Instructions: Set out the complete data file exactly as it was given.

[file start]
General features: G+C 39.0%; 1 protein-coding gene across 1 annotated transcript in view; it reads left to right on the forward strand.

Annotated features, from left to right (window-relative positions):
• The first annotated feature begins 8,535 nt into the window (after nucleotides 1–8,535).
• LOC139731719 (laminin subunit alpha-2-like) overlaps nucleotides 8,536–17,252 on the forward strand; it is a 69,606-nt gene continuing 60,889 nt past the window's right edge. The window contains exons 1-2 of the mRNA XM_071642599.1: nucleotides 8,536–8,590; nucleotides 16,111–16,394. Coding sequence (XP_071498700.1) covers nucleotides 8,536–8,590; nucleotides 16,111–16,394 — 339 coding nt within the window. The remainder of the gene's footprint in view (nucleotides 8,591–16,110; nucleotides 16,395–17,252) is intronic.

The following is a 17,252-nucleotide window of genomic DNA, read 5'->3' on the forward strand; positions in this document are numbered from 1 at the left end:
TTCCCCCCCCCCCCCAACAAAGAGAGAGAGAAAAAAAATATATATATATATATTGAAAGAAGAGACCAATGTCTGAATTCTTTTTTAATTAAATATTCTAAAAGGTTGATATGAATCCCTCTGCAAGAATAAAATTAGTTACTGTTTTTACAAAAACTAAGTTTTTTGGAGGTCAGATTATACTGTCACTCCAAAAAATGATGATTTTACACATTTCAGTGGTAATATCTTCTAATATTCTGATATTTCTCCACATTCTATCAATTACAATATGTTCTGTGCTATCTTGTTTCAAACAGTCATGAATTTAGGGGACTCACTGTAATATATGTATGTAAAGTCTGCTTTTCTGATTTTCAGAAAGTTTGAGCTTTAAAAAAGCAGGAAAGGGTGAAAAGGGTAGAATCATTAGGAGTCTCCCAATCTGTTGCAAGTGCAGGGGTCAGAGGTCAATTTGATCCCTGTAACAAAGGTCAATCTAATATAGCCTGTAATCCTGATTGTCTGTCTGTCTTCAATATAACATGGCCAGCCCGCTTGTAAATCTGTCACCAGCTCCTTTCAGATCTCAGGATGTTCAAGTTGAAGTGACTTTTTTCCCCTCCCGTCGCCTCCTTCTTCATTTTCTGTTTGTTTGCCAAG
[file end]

General features: G+C 39.0%; 1 protein-coding gene across 1 annotated transcript in view; it reads left to right on the forward strand.

Annotated features, from left to right (window-relative positions):
• The first annotated feature begins 8,535 nt into the window (after nucleotides 1–8,535).
• LOC139731719 (laminin subunit alpha-2-like) overlaps nucleotides 8,536–17,252 on the forward strand; it is a 69,606-nt gene continuing 60,889 nt past the window's right edge. The window contains exons 1-2 of the mRNA XM_071642599.1: nucleotides 8,536–8,590; nucleotides 16,111–16,394. Coding sequence (XP_071498700.1) covers nucleotides 8,536–8,590; nucleotides 16,111–16,394 — 339 coding nt within the window. The remainder of the gene's footprint in view (nucleotides 8,591–16,110; nucleotides 16,395–17,252) is intronic.

The following is a 17,252-nucleotide window of genomic DNA, read 5'->3' on the forward strand; positions in this document are numbered from 1 at the left end:
TTCCCCCCCCCCCCCAACAAAGAGAGAGAGAAAAAAAATATATATATATATATTGAAAGAAGAGACCAATGTCTGAATTCTTTTTTAATTAAATATTCTAAAAGGTTGATATGAATCCCTCTGCAAGAATAAAATTAGTTACTGTTTTTACAAAAACTAAGTTTTTTGGAGGTCAGATTATACTGTCACTCCAAAAAATGATGATTTTACACATTTCAGTGGTAATATCTTCTAATATTCTGATATTTCTCCACATTCTATCAATTACAATATGTTCTGTGCTATCTTGTTTCAAACAGTCATGAATTTAGGGGACTCACTGTAATATATGTATGTAAAGTCTGCTTTTCTGATTTTCAGAAAGTTTGAGCTTTAAAAAAGCAGGAAAGGGTGAAAAGGGTAGAATCATTAGGAGTCTCCCAATCTGTTGCAAGTGCAGGGGTCAGAGGTCAATTTGATCCCTGTAACAAAGGTCAATCTAATATAGCCTGTAATCCTGATTGTCTGTCTGTCTTCAATATAACATGGCCAGCCCGCTTGTAAATCTGTCACCAGCTCCTTTCAGATCTCAGGATGTTCAAGTTGAAGTGACTTTTTTCCCCTCCCGTCGCCTCCTTCTTCATTTTCTGTTTGTTTGCCAAG